Shadowing is highly effective CPD and also helps to build relationships within organisations, writes Priya Patel
I’m a former digital marketing apprentice at an independent training provider, and now I hold a full-time role there. It means I have first-hand experience of reaping the opportunities of an apprenticeship programme.
The most impactful opportunity I had was shadowing – something that perhaps we don’t discuss very often in the FE space.
Shadowing is the activity of working alongside another member of the business that you work for, who has a different role to you. This is so you can build upon your transferrable skills while also networking in other parts of the organisation at the same time.
The whole process helps an organisation to achieve business goals through better relationships.
When I worked with different members of the business, I found it very useful because it put into perspective how no working day is the same.
We learnt valuable knowledge from one another which enabled us to work better together in the future.
This shows how shadowing helps not only the learner, but the business and business members to work more efficiently. It set a higher standard of work for all of us involved.
It’s important to note that shadowing is different from other aspects of an apprenticeship.
This is because it’s a practice that is changeable, depending upon the different people you’re shadowing.
It means that learners can build up their skills in line with their needs, as well as the business’s needs. Shadowing helps to close skills gaps by facilitating learning first hand, in the shoes of colleagues.
If there’s a particular skills gap in your team, pinpointing another business member to learn from could be the way to upskill apprentices further. Also, it allows a business to do this without having to employ another team member.
Similarly, if the business has connections with another business, a way for these businesses to build connections is by allowing employees from each business to work alongside one another.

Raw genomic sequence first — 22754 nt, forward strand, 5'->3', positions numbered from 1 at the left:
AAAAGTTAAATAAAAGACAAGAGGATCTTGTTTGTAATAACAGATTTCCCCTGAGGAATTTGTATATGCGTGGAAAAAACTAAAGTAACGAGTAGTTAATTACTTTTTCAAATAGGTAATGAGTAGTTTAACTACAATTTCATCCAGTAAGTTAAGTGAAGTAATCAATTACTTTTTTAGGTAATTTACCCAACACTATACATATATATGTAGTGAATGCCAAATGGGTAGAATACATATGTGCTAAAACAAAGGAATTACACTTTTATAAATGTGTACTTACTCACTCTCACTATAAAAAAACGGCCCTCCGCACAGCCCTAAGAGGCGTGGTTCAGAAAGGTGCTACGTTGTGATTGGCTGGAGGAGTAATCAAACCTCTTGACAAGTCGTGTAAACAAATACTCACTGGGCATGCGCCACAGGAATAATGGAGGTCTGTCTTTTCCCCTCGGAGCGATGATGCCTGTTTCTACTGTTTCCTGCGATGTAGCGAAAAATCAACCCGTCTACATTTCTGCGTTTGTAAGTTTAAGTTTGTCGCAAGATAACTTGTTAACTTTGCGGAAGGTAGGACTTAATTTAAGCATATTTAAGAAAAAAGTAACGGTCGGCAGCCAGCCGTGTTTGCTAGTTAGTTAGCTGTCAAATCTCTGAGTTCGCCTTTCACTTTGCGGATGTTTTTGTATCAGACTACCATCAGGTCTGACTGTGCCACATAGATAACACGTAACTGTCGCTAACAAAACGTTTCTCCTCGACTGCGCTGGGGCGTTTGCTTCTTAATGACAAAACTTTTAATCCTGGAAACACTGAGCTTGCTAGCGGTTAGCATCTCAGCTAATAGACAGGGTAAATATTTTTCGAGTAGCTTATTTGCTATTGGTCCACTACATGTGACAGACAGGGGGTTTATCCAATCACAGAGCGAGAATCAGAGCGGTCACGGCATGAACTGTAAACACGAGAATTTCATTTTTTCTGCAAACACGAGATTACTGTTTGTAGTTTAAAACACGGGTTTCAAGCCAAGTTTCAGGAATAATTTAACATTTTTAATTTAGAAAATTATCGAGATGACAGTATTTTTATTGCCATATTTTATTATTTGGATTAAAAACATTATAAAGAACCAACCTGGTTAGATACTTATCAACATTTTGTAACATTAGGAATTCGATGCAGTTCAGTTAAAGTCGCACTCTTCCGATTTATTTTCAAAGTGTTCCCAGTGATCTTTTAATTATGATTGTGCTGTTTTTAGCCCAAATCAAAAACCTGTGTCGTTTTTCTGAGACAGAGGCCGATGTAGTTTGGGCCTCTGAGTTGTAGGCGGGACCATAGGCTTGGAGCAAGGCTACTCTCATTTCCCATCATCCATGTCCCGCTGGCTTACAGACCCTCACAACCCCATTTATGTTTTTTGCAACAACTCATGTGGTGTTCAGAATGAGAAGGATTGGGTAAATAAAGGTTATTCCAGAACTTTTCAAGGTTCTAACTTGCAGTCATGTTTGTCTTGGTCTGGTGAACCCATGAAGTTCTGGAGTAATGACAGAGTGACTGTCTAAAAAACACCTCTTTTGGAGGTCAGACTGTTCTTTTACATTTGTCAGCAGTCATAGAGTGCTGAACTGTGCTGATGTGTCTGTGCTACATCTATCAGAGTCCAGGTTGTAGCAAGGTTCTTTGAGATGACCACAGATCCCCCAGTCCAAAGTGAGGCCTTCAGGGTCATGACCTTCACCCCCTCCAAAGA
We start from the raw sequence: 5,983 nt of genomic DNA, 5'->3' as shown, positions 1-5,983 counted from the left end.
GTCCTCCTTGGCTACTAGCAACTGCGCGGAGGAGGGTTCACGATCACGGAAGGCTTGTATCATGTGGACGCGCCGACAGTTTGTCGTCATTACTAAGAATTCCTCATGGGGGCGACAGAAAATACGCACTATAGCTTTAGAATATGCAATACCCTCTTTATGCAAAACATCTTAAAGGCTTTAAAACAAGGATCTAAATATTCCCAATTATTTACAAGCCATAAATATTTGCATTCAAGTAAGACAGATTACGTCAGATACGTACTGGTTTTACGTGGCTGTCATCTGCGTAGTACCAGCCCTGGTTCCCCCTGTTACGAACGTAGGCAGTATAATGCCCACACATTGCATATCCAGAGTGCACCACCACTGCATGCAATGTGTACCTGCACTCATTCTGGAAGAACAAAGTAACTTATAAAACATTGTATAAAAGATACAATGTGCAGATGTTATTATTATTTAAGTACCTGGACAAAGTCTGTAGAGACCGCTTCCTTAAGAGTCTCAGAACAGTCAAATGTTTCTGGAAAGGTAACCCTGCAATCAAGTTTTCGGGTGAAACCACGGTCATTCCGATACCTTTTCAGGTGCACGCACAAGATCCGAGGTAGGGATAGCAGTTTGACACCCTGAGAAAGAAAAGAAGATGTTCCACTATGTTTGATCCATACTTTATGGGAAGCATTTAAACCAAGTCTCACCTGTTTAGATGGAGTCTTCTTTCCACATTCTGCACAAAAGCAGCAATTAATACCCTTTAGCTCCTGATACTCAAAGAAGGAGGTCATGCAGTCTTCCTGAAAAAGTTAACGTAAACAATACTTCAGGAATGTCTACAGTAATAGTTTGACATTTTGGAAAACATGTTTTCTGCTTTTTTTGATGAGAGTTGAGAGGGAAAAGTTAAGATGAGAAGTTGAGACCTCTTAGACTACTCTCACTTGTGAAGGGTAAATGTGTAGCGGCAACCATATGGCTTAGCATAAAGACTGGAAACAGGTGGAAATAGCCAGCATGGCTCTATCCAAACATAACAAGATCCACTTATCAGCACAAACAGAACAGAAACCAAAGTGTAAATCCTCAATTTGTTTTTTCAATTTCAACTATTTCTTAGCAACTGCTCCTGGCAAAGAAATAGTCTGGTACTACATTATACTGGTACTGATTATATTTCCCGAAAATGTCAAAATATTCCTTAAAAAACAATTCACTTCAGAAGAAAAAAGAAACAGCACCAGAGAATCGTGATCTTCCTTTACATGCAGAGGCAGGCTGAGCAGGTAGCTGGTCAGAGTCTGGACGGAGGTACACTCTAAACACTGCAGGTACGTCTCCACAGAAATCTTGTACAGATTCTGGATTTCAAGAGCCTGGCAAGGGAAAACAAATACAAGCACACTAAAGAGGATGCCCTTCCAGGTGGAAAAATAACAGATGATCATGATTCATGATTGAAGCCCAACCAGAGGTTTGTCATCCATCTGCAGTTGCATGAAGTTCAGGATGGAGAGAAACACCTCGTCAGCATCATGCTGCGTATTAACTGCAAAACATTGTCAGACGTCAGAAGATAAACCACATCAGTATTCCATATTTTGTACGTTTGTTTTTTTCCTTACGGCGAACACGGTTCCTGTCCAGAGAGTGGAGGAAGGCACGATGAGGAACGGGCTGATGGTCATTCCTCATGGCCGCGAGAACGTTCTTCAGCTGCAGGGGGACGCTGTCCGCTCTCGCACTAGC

This shows how shadowing can allow your team to branch outward to other businesses in a way that will provide value to one another, as well as for apprentices. They’ll get the opportunity to network in a new streamline.
Suggesting shadowing can also, of course, be an effective strategy to deploy substantial continued professional development for your team.
Within any business, shadowing should be available to apprentices if they ask or if the business recommends it.
Shadowing in apprenticeship standards would help model good leadership
But it’s important to stress that shadowing is not in the apprenticeship standards.
If shadowing was in the standard, then more talent could be brought out on programmes and more individual apprentices could be stretched and developed.
If shadowing was embedded in all apprenticeships, we could create a new generation of apprentices who are leaders of their own learning.
By incorporating shadowing into the apprenticeship standard, this will help model good leadership. It would show learners that leaders exist at different stages of the career ladder, not just at ‘the top’ of it.
This in turn would emphasise the need to assist colleagues to gain the skills for these different stages of the career ladder. In turn, this would allow apprentices to experience a learning curve that represents the kind of leader they want to be.
For apprentices to reach their potential, they need to be given the independence to learn in different situations. But they also need the support and encouragement to do so.
When I was an apprentice, encouragement from my peers was the key to see me through the pathway of the apprenticeship.
It gave me confidence to learn as best I could on the apprenticeship programme. This has meant that on completion of my apprenticeship, I am able to continually guide my own learning as I’ve developed that habit from the get-go.
With shadowing in the apprenticeship standard, we would have the power to pass on the torch of brilliant learning, and keep it burning bright.